Yet, for all the cleaning up the coal industry has done, we are still paying a heavy toll for coal use. Western coal plants no longer belch black smoke; their emissions have been vigorously scrubbed and filtered, in accordance with the law. But these scrubbed emissions still make a disturbing contribution to the likes of acid rain and other “slow-fuse” environmental concerns like rising carbon dioxide emissions. And in less fastidious jurisdictions – like the entire country of China – “unscrubbed” emissions from coal-fired plants have produced some of the most toxic cities in the world. Many Chinese cities resemble the Manchester, England of old.
The New York Times reports that China uses more coal than the United States, Japan and the European Union combined. China’s plants are older, less efficient and produce more toxic emissions than their regulated Western counterparts. China’s massive pollution clouds have been known to travel the breadth of oceans, clogging up filters as far away as Lake Tahoe. With India following in China’s sooty footsteps, a global pollution epidemic may be in the works.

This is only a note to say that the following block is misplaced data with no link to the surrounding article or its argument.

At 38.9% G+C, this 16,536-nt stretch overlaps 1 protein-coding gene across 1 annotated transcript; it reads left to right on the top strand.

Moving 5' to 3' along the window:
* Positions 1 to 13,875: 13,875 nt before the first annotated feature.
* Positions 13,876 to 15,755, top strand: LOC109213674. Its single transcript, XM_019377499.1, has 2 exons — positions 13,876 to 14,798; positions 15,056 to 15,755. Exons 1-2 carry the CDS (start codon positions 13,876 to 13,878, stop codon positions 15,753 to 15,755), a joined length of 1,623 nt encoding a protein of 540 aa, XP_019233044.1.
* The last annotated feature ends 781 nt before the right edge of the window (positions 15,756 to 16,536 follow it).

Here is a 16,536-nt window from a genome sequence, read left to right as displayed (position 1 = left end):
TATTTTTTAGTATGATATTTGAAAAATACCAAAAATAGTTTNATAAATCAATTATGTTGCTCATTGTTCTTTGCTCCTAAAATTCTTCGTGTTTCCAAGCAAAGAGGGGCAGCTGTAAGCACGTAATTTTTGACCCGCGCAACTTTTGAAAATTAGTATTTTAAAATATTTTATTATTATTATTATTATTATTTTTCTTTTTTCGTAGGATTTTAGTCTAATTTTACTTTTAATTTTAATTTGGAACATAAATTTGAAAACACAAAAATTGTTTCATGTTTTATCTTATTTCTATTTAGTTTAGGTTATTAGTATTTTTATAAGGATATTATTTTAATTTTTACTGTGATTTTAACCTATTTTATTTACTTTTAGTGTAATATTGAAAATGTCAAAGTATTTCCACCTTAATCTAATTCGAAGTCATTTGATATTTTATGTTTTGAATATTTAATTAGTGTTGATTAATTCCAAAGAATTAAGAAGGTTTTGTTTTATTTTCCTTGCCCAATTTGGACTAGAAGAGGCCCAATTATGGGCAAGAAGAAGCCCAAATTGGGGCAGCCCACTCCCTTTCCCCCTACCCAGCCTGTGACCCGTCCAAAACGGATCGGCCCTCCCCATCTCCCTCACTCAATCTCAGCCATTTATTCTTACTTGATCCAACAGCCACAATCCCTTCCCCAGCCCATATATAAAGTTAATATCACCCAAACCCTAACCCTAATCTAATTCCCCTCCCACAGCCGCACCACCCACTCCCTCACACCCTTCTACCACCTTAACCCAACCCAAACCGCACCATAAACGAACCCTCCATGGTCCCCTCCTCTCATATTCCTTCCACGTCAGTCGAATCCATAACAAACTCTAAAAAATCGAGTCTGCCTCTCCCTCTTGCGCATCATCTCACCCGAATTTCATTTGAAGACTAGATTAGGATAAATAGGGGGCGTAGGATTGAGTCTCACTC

So should we feel gratitude or disgust toward Old King Coal? It’s hard not to feel a mixture of both. On the whole, coal has been very good to us. As a driver of the Industrial Revolution, however hellish initial conditions were, coal brought about the rise of manufacturing and the high standards of living the West now enjoys. As an ongoing source of cheap power, coal now gives China and India a chance at continued rapid growth. But none of this is without cost. China possesses seven of the world’s ten most polluted cities, thanks largely to the country’s heavy reliance on coal-fired electricity.
Even so, the world will not be going off coal anytime soon. Energy economics tilt heavily in coal’s favor, especially in the developing world. New coal plants, still being built at a rapid clip, have operating life spans of half a century or more. It wouldn’t make sense to mothball them prematurely. Countless existing plants have decades left to go. Last, but certainly not least, countries like China and India also have to deal with an emerging middle class and the rise of consumption-based lifestyles. They may need all the energy sources they can get their hands on – both dirty and clean – to keep up with demand in future years.
Meanwhile, coal-to-liquids technologies, as well as various “clean coal” technologies, will continue to promote demand for coal throughout the Developed World. Given all these demand factors, $40-a-ton coal seems way too cheap.
It is interesting to note that the price of coal, relative to the price of crude oil, has slumped to its lowest level in a decade. This relationship does not necessarily imply that coal prices are approaching an important bottom, but it does suggest the possibility.
Long-term investors take note.
for The Markets and Money Australia